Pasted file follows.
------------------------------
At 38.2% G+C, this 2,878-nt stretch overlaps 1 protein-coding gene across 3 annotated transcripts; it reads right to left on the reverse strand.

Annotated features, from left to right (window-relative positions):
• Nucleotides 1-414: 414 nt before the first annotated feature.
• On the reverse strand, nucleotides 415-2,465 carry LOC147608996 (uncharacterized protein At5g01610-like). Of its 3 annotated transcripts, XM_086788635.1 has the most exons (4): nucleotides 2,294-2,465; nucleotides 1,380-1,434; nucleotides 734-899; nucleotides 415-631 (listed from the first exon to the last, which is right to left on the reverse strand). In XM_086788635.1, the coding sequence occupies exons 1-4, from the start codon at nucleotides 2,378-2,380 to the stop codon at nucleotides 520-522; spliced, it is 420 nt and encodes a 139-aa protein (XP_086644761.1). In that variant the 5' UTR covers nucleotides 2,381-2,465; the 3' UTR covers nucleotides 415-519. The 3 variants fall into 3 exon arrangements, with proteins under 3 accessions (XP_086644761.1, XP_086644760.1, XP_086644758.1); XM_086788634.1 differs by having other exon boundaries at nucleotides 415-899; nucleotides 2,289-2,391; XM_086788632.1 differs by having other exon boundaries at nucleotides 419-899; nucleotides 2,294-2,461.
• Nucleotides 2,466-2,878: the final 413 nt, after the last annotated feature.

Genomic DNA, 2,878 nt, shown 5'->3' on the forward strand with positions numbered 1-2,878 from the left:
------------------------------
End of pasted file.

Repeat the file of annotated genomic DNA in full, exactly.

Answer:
At 38.2% G+C, this 2,878-nt stretch overlaps 1 protein-coding gene across 3 annotated transcripts; it reads right to left on the reverse strand.

Annotated features, from left to right (window-relative positions):
• Nucleotides 1-414: 414 nt before the first annotated feature.
• On the reverse strand, nucleotides 415-2,465 carry LOC147608996 (uncharacterized protein At5g01610-like). Of its 3 annotated transcripts, XM_086788635.1 has the most exons (4): nucleotides 2,294-2,465; nucleotides 1,380-1,434; nucleotides 734-899; nucleotides 415-631 (listed from the first exon to the last, which is right to left on the reverse strand). In XM_086788635.1, the coding sequence occupies exons 1-4, from the start codon at nucleotides 2,378-2,380 to the stop codon at nucleotides 520-522; spliced, it is 420 nt and encodes a 139-aa protein (XP_086644761.1). In that variant the 5' UTR covers nucleotides 2,381-2,465; the 3' UTR covers nucleotides 415-519. The 3 variants fall into 3 exon arrangements, with proteins under 3 accessions (XP_086644761.1, XP_086644760.1, XP_086644758.1); XM_086788634.1 differs by having other exon boundaries at nucleotides 415-899; nucleotides 2,289-2,391; XM_086788632.1 differs by having other exon boundaries at nucleotides 419-899; nucleotides 2,294-2,461.
• Nucleotides 2,466-2,878: the final 413 nt, after the last annotated feature.

Genomic DNA, 2,878 nt, shown 5'->3' on the forward strand with positions numbered 1-2,878 from the left: